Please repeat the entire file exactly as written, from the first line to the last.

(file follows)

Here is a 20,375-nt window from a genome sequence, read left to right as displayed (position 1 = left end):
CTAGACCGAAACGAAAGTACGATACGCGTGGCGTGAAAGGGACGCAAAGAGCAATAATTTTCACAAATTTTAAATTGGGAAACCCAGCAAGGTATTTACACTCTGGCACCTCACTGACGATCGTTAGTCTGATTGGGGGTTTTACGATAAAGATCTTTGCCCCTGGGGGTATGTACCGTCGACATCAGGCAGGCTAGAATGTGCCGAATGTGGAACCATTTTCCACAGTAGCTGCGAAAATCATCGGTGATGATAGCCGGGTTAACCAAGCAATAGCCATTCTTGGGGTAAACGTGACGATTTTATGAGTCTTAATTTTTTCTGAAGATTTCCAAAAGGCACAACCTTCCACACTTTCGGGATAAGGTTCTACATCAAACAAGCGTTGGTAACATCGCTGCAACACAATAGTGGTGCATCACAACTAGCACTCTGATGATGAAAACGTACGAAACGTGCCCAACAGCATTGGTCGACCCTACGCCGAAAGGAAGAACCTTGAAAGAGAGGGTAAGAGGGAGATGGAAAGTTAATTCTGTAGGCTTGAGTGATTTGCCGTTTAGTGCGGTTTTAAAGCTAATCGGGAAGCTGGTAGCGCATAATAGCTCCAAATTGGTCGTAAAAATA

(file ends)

Here is a 20,375-nt window from a genome sequence, read left to right as displayed (position 1 = left end):
CTAGACCGAAACGAAAGTACGATACGCGTGGCGTGAAAGGGACGCAAAGAGCAATAATTTTCACAAATTTTAAATTGGGAAACCCAGCAAGGTATTTACACTCTGGCACCTCACTGACGATCGTTAGTCTGATTGGGGGTTTTACGATAAAGATCTTTGCCCCTGGGGGTATGTACCGTCGACATCAGGCAGGCTAGAATGTGCCGAATGTGGAACCATTTTCCACAGTAGCTGCGAAAATCATCGGTGATGATAGCCGGGTTAACCAAGCAATAGCCATTCTTGGGGTAAACGTGACGATTTTATGAGTCTTAATTTTTTCTGAAGATTTCCAAAAGGCACAACCTTCCACACTTTCGGGATAAGGTTCTACATCAAACAAGCGTTGGTAACATCGCTGCAACACAATAGTGGTGCATCACAACTAGCACTCTGATGATGAAAACGTACGAAACGTGCCCAACAGCATTGGTCGACCCTACGCCGAAAGGAAGAACCTTGAAAGAGAGGGTAAGAGGGAGATGGAAAGTTAATTCTGTAGGCTTGAGTGATTTGCCGTTTAGTGCGGTTTTAAAGCTAATCGGGAAGCTGGTAGCGCATAATAGCTCCAAATTGGTCGTAAAAATA